Tora is a fun character. She’s witty, sarcastic, determined, and strong — she never gives up. Though her situation sucks, she fights to make it better. Sometimes her spitfire attitude can screw up her position even more, especially when she’s screaming strings of profanities at her captors, but it was also funny to watch. I could compare her to a more hotheaded version of Katniss, from The Hunger Games (as you all know). I also loved how she wasn’t all strength, and had weaknesses and things that hurt her, namely the memories of her family. Her father, she looked up to, for standing up to the Consortium, and his bravery in general. Her mother she didn’t look up to, because towards the end she was addicted to the pain medications and hated life, but Tora misses her all the same. But most of all is Tora’s sister. We get so many memories through Tora’s point of view about how bubbly and sweet her sister was, how kind and hopeful, and the two were very close. Now Tora’s all alone in a burning Earth and trying to keep it together. Her efforts are admirable, if I say so myself, even if she messes up every so often.

There are two love interests, and for me, it was a clear choice. James and another one who comes later, Alec. I didn’t trust James in the slightest. Certain revelations made me appreciate him a tiny bit more, but I still think Alec is a clear winner. He’s funnier, more loyal, and get this — he took care of a dog on the burning earth, sharing his meager supply of water so it didn’t die. Tora likes them both, though I don’t know what she sees in James, beside his “hotness”. He has the shyer, quiet vibe. Alec is more open and witty.

When I was reading this book I was 48 percent through and excited because a huge plot twist had just went down. But, apparently my PDF had two versions of the story, the same versions, just one after another. This made it 50% longer. I was upset when I realized I’d have to wait to read the second because I genuinely enjoyed Burn Out.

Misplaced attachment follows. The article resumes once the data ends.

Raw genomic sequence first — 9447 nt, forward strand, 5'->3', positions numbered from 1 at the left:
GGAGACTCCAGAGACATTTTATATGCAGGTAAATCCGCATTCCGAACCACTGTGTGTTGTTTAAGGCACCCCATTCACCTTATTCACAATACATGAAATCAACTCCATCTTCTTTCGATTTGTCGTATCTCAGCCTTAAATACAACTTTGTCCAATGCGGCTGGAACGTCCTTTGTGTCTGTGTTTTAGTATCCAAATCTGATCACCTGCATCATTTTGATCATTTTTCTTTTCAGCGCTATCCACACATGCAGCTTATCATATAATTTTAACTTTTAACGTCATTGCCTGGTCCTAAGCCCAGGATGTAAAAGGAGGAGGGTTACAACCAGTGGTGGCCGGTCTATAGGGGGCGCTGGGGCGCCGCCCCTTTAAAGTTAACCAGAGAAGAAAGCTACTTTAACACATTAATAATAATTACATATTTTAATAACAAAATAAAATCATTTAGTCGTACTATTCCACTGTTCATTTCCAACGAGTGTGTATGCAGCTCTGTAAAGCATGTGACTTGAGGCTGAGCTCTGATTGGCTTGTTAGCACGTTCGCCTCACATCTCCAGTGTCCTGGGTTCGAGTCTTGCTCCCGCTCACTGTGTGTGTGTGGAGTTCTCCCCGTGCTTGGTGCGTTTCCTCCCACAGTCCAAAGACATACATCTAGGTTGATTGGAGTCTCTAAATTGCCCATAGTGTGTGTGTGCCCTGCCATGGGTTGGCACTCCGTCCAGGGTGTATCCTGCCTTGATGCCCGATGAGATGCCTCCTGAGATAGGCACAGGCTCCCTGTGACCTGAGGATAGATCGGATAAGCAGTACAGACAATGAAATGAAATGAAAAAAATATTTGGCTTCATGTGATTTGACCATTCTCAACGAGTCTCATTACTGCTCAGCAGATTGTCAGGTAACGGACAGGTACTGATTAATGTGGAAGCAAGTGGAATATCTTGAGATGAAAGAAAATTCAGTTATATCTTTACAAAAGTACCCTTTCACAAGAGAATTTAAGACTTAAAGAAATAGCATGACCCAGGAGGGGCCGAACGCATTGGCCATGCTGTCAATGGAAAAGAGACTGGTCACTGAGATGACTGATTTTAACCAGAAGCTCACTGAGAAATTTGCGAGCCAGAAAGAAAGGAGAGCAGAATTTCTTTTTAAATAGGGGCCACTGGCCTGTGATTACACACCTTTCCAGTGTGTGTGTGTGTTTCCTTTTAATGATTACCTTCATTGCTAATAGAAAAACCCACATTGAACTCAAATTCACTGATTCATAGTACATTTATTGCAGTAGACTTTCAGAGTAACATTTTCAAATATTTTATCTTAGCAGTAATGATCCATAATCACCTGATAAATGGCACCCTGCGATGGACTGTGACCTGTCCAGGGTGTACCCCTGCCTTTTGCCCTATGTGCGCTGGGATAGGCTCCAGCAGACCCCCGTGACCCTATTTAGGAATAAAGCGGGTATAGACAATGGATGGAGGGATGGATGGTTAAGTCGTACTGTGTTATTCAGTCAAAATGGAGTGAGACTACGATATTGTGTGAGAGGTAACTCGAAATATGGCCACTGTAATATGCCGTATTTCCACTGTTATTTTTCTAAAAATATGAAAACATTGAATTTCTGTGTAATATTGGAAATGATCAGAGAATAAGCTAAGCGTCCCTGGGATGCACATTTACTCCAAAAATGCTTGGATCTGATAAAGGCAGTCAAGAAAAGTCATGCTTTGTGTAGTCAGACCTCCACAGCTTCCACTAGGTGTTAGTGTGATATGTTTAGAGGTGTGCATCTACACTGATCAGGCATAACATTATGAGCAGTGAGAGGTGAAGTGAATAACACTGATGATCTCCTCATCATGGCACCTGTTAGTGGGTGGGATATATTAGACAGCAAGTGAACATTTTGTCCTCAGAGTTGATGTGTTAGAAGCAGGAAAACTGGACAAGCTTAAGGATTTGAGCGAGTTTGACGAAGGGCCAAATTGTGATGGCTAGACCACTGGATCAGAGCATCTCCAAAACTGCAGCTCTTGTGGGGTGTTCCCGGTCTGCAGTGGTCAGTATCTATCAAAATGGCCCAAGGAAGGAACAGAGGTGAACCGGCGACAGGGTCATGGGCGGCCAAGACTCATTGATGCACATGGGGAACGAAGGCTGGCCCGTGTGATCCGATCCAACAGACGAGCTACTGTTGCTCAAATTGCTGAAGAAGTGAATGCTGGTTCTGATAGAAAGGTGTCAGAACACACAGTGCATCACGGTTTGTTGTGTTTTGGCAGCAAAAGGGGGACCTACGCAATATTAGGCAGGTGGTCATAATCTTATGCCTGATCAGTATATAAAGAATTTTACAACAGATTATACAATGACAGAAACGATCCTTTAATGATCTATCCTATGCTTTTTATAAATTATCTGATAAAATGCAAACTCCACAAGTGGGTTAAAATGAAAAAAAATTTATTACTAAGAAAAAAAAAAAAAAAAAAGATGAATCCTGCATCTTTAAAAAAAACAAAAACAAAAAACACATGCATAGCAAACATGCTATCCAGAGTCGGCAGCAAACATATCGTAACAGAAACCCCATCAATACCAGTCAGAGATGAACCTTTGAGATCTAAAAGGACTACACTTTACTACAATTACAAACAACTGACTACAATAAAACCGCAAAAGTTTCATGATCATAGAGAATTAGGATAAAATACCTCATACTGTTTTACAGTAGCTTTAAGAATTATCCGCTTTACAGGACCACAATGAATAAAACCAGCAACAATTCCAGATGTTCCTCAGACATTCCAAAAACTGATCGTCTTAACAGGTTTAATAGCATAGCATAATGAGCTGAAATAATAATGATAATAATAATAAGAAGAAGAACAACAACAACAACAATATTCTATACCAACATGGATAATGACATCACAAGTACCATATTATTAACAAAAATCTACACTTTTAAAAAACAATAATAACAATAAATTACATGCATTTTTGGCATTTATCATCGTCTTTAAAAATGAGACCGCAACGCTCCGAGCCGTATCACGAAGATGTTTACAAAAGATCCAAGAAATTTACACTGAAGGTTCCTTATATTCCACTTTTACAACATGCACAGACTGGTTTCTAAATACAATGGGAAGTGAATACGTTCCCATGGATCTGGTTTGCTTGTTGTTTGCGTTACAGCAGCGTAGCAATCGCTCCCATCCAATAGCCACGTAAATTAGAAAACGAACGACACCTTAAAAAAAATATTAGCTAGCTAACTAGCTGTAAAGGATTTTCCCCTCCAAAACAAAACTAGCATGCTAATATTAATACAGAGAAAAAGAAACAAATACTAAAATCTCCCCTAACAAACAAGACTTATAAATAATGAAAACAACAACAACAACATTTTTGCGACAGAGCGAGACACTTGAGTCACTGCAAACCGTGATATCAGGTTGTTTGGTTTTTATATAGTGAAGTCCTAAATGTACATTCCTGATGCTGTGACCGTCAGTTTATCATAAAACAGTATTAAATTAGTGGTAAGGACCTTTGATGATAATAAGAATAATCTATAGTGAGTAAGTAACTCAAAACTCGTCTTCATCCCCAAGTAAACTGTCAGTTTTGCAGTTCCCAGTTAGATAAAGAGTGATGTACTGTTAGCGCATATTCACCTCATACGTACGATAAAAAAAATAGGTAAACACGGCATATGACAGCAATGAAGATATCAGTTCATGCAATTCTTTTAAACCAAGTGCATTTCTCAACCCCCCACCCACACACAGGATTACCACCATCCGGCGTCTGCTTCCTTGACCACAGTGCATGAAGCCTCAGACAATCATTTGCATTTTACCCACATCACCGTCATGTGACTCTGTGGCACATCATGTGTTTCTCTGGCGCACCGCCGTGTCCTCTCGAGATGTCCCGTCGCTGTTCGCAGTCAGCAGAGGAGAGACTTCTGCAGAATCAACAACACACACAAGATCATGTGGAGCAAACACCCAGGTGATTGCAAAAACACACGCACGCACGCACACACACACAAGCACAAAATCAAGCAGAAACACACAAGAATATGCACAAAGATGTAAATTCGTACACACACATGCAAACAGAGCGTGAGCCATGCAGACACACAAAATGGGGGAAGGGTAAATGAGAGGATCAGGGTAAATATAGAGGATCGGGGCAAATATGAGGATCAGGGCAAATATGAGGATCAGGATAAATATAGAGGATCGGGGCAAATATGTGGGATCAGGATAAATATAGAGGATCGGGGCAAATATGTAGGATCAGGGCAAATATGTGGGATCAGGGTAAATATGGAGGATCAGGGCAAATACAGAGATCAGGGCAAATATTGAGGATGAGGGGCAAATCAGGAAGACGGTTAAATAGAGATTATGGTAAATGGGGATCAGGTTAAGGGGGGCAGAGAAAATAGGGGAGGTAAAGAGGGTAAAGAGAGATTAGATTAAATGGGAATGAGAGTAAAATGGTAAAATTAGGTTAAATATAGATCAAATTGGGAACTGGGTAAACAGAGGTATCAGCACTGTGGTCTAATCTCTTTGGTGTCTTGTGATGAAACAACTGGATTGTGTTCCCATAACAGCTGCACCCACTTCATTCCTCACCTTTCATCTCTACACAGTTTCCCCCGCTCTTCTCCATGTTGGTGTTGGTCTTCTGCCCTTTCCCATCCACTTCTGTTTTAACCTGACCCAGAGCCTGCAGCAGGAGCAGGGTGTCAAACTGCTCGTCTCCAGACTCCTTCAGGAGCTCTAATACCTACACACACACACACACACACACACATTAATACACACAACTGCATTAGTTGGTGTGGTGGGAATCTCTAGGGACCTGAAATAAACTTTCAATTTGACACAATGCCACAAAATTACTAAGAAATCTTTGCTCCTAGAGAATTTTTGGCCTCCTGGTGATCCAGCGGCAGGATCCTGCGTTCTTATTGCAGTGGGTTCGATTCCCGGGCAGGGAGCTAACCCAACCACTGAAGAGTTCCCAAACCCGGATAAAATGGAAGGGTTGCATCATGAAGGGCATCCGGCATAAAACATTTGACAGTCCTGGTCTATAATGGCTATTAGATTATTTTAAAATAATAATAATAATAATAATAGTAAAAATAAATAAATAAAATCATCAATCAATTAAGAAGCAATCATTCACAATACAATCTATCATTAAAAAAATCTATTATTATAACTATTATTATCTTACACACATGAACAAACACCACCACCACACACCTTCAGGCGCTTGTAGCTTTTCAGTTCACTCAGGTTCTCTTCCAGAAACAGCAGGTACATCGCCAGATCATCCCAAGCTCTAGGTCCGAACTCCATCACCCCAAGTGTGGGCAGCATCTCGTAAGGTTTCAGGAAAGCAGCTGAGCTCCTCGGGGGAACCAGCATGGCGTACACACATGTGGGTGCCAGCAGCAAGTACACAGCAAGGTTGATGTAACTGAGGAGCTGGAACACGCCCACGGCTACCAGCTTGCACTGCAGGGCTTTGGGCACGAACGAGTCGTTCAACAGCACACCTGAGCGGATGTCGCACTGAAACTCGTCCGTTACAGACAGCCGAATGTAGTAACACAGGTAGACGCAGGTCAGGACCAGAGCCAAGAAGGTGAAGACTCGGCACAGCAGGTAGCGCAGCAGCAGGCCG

Finally, something I would like to address. On Goodreads, I scrolled down to see the average feelings of the reviewers and look at the synopsis before diving into the novel. A few reviews absolutely bashed Burn Out for being unrealistic. I respect their opinions, and definitely there are parts of Burn Out that don’t make much sense from a scientific standpoint, so I agree a little. However, isn’t the point of science fiction, fantasy, and dystopian YA to be unrealistic? Isn’t that what makes a book interesting, pushing the boundaries at new and unique, even if it doesn’t make complete sense? My conclusion — even if Burn Out was unrealistic, I don’t see any reason you shouldn’t read it. I enjoyed the characters and the plotline.

This novel was funny and unique. The ideas, especially for the weapons and some of the newer machinery, were very interesting. It was enjoyable as a whole, easy to read and be hooked into. It’s also a very quick book, or at least seems like it. If you’re a fan of space travel and dystopian novels than chances are, you will enjoy this to some degree. Yes, there were a few problems. The unrealistic elements, of which I have addressed already. Also, some scenes were a tad confusing and I would have to read again to fully understand. In the end, I still found this book lots of fun to read. Plus, look at the cover! It’s so bright and exciting! Little creepy, lots of color — just how I like it.

Notable Scene:

Markus watched my face, which I kept blank. Rage bubbled deep down inside but stayed buried, where emotions should stay. Rage was useless, hope only brought pain, and love ended in death.

He cleared his throat. “I think it’s safe to say the human race will continue, although I know you don’t think that’s necessarily a good thing.

FTC Advisory: Egmont USA/Random House provided me with a copy of Burn Out. No goody bags, sponsorships, “material connections,” or bribes were exchanged for my review. ( )
  DarkFaerieTales | Aug 5, 2014 |
Too many generalizations.Liked the plot. ( )
  tcards | Jul 23, 2014 |
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In the future, when the Earth is no longer easily habitable, seventeen-year-old Tora Reynolds, a girl in hiding, struggles to protect weapons developed by her father that could lead to disaster should they fall into the wrong hands.